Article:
Interestingly, while I waited for the cell-phone service to be restored (this happens EVERY TIME, a major event occurs! - can't these cell-phone providers implement High Availability with redundant cell-towers?), I took to Twitter, to find out the latest from my SQL Tweeps, up and down the coast.  Guess what?  Twitter was still in service!  In fact, it was the one most reliable means of communication. 

I tried to call Michael Coles aka Twitter|Sergeant_SQL, who I knew was in NYC, but got him on twitter.  I asked, what were you doing during the quake?  He tweeted, "Hiding under my desk"  Glad that military preparedness was paying off!

Just the other day, Steve Jones posted another editorial about Twitter, "A Flock of SQL Servers".  In this post, he reflected on the advent of Twitter that at first, "It seemed a little silly to me and I couldn't understand the value."  I pinged him, and let him know I felt the same way.  We both agreed that it had come a long way, and now find Twitter to be a very exciting way of keeping in touch with people around the world, learning new things, and even getting information at various events, as well as technical help on SQL Server (use the #sqlhelp hash tag when posting a question).  Less than a week later, we'd all be using Twitter, to tweet about the Earthquake.  While on a serious note, many were happy and releived to hear from their loved ones that everyone was safe.  On the other hand, many took comfort in the twitter-stream of humor about this unusual East Coast Quake.

SQL MCM and Microsoft man, Robert Davis, aka Twitter|SQLSoldier, tweeted, "What happened in your area, is what we call Tuesday morning in Seattle".  (Now I know why they're "Sleepless in Seattle" :-)  Recently minted SQL MVP Mike Walsh Twitter|mike_walsh made twistory (history on twitter), by aptly tweeting in response to DC being evacuated, while the White House rocked and rolled, said "This is NOT an earthquake, it's our Nation's founders rolling over"  Ooh!  His tweet was actually featured on MSNBC.com, where technology (Twitter) was used to make fun of the wrath of nature.  Well, done, Sir, Mike! Some other hilarious tweets there as well.  Another twitterer tweeted that in the brief moments after the Capitol was evacuated, the DOW actually jumped up 300 points!   In one other tweet, someone said the Khadafy was asking about the Earth Quake in Virginia. LOL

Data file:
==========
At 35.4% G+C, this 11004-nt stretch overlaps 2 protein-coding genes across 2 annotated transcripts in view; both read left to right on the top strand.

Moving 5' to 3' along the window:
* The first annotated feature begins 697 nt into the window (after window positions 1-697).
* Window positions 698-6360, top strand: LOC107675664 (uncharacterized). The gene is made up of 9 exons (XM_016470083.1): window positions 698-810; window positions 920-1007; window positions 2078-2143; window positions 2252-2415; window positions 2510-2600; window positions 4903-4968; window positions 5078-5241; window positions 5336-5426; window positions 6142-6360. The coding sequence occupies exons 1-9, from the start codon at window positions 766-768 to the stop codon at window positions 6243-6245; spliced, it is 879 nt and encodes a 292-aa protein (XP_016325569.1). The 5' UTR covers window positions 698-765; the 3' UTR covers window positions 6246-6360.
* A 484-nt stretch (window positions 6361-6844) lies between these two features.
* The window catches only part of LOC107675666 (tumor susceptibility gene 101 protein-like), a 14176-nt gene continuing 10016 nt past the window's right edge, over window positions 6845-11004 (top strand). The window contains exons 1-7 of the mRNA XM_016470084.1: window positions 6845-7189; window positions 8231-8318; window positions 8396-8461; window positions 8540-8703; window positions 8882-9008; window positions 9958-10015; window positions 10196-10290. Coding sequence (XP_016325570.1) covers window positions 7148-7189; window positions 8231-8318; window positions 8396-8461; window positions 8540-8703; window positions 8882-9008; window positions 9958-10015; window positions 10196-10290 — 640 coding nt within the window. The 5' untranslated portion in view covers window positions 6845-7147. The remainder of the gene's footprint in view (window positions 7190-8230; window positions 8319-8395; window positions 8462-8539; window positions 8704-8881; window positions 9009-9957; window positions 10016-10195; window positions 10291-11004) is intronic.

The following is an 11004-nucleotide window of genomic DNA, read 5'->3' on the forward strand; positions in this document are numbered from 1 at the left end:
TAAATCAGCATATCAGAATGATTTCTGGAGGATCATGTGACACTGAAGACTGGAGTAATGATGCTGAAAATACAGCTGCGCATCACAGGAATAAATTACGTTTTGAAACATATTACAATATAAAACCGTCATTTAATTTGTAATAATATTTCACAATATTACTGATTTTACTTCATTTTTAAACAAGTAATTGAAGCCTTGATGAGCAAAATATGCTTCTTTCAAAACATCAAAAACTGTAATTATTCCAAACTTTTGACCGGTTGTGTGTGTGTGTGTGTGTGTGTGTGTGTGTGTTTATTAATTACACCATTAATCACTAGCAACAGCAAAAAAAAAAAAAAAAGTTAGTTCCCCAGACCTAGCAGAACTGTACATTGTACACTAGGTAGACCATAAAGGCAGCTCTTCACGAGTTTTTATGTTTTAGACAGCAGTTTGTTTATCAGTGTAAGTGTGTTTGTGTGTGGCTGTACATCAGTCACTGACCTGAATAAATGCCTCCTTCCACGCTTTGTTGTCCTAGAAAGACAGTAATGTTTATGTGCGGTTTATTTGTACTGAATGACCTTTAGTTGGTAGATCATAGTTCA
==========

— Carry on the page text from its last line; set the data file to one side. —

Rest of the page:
In another funny exchange on twitter, after we earlier tweeted on the hurricane, an unsuspecting Pragmatic Works SQL Peep, Jose Chinchilla aka Twitter|sqljoe, innocently asked me about the earthquake:  "How big was it?  Did you feel it?"  "That's what she said", in a Retweet from SQL Professional Argenis Fernandez, aka Twitter|afernandez.  Hey, get your mind out of the gutter! :-)  I was about to block it as SPAM, when I saw it was only @sqljoe!  ROFL.  I guess we need to mind our tweets.

OK, well, enough on this topic!  Let's all hope this was just a fluke of nature, and doesn't have any deeper meaning, and we can all talk and laugh about it, far into the future, when we look back on this day, August 23, 2011! 

I already ordered my "I Survived the East Coast Earth Quake of 2011" T-Shirt!  Now that we've had it, I'm taking donations in its aftermath.  Please send $0.01 in a self-addressed stamped envelope to the "East Coast Earthquake Relief Org" or text ECERO and charges will apply.  {JOKE}

Finally, with blackouts, hurricanes, floods, 9/11, and earthquakes happening in the August-September timeframe, I dubbed this blog the Season of Satan. We must remember WHO is really at the helm, and pray for safety!

One last comment on how Twitter proved to be a reliable and revolutionary means of communications. The telegraph changed the world when its first message was sent on May 24, 1844 proclaiming "What hath God wrought!”  We've come a long way from the telegraph to Twitter!  In the context of today's events, those words ring forever true!

Comments

No comments.

Leave a Comment

Please register or log in to leave a comment.